Norman Lear created Maude as an answer to Archie Bunker. Arthur's commanding presence gave authority to a show whose topics included women's liberation, race relations, and pornography. "It's funny you mention porno," says Arthur. "After being in the business for such a long time, I've done everything but rodeo and porno." You are conjuring up images of Arthur tackling both in one fell swoop - flashes of rodeo clown makeup, lassos, spurs, steers - you suddenly feel as discombobulated as Robert Downey Jr. at a second-tier awards ceremony.
She tells you only the things she wants you to hear. When you mention Rue McClanahan and Estelle Getty, she lowers her eyes. "Come closer," she beckons. Whispering now, she breathes, "We weren't called the 'Golden Girls' for nothing, you know." You have no idea what she's talking about.
In town to promote her one woman show, "And Then There's Bea," she confesses that she recently turned down a role in the off-Broadway showstopper "The Vagina Monologues." "I thought, 'My vagina can't give a monologue!" Something tells you that if it could though, it would be something the audience would not soon forget.
While on the topic of her bodily parts, you seize an opportunity. You say to her, "Has anyone ever told you that your breasts are the size of small cannonballs?" She coyly smiles, and without missing a beat, says, "Melons yes, cannonballs, no." You gulp and subtly reach down and adjust your stones like they're two marbles that you're about to flip.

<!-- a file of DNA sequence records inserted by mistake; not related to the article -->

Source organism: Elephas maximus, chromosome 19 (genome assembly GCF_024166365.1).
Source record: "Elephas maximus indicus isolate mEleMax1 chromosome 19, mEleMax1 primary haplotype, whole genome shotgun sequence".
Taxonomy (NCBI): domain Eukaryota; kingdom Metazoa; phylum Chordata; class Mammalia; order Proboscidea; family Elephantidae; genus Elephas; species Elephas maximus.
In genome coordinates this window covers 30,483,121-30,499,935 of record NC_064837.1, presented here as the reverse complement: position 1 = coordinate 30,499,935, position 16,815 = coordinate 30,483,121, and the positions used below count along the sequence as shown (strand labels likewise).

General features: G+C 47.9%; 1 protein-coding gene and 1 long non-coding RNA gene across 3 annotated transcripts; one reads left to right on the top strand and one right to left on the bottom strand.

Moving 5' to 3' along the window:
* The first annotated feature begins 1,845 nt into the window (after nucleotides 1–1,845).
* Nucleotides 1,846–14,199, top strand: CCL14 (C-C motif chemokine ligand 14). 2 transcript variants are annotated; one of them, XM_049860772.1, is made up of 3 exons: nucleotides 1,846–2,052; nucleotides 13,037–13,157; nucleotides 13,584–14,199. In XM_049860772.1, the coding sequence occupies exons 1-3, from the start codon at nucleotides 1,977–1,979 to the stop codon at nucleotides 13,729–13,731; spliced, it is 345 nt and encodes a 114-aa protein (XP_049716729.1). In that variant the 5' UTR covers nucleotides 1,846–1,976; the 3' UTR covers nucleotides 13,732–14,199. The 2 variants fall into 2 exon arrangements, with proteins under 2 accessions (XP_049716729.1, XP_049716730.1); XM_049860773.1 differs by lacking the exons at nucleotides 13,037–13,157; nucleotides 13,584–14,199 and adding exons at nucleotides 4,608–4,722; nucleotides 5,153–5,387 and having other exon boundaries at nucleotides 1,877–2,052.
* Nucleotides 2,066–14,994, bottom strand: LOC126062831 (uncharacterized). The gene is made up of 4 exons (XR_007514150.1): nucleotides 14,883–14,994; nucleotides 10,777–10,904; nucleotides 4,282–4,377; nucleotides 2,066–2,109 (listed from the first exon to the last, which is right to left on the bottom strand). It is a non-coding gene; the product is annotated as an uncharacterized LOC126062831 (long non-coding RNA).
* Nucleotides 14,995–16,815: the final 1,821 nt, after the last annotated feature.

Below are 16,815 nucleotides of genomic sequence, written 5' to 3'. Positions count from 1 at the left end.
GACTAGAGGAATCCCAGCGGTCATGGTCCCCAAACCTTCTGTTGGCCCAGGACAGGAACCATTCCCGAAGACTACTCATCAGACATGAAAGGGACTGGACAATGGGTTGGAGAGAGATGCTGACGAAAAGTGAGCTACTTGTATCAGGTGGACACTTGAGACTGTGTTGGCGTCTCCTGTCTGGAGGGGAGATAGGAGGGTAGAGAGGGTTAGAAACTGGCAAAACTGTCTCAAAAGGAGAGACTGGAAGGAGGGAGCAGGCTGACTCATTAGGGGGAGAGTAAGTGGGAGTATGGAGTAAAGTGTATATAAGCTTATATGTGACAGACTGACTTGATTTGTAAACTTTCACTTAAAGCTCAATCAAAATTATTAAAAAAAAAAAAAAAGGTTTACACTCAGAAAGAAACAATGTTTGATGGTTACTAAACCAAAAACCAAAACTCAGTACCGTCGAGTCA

That voice. If it was a prepared meat, it would be hot pastrami. Very hot pastrami. It pervades you in an Elizabeth Ashley "Cat On A Hot Tin Roof" kind of way. It lingers like the smoke from the corner bar on a summer frock.
"People ask me, 'Do you have a penis?'" she says, smiling a bit uncomfortably. She takes a large bite of her glazed salmon salad, and pats her lips with a napkin. The intrigue hangs in the air like a bad gas expulsion from a Bowery Bum. I try to cover my eagerness for her next sentence with an air of insouciance, but it's as obvious as George Hamilton at an albino convention.
And how does she answer those people? "I don't." She pauses.
She doesn't? She doesn't what? Does she mean she doesn't answer, or is she putting decades of whispers behind her? She knows she has me.
"But if I did, you can bet your last dollar that it'd be the size of Polish kielbasa at an Italian delicatessen." Before you can ask why they would be selling Polish meat at an Italian deli, Bea Arthur leaves you. She simply vanishes. She's gone like a late-night visitor on a hot August night.
You're left with a memory, but not one of clarity. Rather, it is one of fragments - lust, envy, pride - wound up in a tight little ball the size of the sock in Ms. Arthur's pants. Was she even here? Or was she merely an apparition, leaving behind a vapor trail of sausage-related innuendos and not a cent toward the check. Your eyes regain focus long enough to drink in her empty martini glass, her cigar stub, all that she has left behind.
You have not just met Bea Arthur. She has happened to you.